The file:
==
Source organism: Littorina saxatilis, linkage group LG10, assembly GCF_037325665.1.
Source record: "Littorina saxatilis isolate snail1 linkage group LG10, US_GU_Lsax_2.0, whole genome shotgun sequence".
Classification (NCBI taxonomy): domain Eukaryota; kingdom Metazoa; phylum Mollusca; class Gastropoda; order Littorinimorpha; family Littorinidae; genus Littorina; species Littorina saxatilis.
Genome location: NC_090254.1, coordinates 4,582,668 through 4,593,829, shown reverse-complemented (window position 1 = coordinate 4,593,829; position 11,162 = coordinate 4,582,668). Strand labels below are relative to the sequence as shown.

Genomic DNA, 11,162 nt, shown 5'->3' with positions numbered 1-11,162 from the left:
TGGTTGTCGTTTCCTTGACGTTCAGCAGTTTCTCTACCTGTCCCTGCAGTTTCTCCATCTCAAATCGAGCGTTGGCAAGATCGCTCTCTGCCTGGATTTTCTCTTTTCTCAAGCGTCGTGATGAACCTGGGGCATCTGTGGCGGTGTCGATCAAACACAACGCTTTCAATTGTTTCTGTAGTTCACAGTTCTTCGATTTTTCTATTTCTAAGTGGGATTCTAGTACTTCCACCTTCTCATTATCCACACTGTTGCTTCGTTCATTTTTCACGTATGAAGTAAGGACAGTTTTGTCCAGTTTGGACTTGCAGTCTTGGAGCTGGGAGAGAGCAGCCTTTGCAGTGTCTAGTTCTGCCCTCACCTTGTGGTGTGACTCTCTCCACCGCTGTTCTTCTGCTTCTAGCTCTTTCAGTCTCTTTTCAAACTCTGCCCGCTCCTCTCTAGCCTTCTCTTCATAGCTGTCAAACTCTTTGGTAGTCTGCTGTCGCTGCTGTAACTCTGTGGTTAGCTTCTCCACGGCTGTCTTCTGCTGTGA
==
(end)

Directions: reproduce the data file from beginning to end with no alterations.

Source organism: Littorina saxatilis, linkage group LG10, assembly GCF_037325665.1.
Source record: "Littorina saxatilis isolate snail1 linkage group LG10, US_GU_Lsax_2.0, whole genome shotgun sequence".
Classification (NCBI taxonomy): domain Eukaryota; kingdom Metazoa; phylum Mollusca; class Gastropoda; order Littorinimorpha; family Littorinidae; genus Littorina; species Littorina saxatilis.
Genome location: NC_090254.1, coordinates 4,582,668 through 4,593,829, shown reverse-complemented (window position 1 = coordinate 4,593,829; position 11,162 = coordinate 4,582,668). Strand labels below are relative to the sequence as shown.

Genomic DNA, 11,162 nt, shown 5'->3' with positions numbered 1-11,162 from the left:
TGGTTGTCGTTTCCTTGACGTTCAGCAGTTTCTCTACCTGTCCCTGCAGTTTCTCCATCTCAAATCGAGCGTTGGCAAGATCGCTCTCTGCCTGGATTTTCTCTTTTCTCAAGCGTCGTGATGAACCTGGGGCATCTGTGGCGGTGTCGATCAAACACAACGCTTTCAATTGTTTCTGTAGTTCACAGTTCTTCGATTTTTCTATTTCTAAGTGGGATTCTAGTACTTCCACCTTCTCATTATCCACACTGTTGCTTCGTTCATTTTTCACGTATGAAGTAAGGACAGTTTTGTCCAGTTTGGACTTGCAGTCTTGGAGCTGGGAGAGAGCAGCCTTTGCAGTGTCTAGTTCTGCCCTCACCTTGTGGTGTGACTCTCTCCACCGCTGTTCTTCTGCTTCTAGCTCTTTCAGTCTCTTTTCAAACTCTGCCCGCTCCTCTCTAGCCTTCTCTTCATAGCTGTCAAACTCTTTGGTAGTCTGCTGTCGCTGCTGTAACTCTGTGGTTAGCTTCTCCACGGCTGTCTTCTGCTGTGA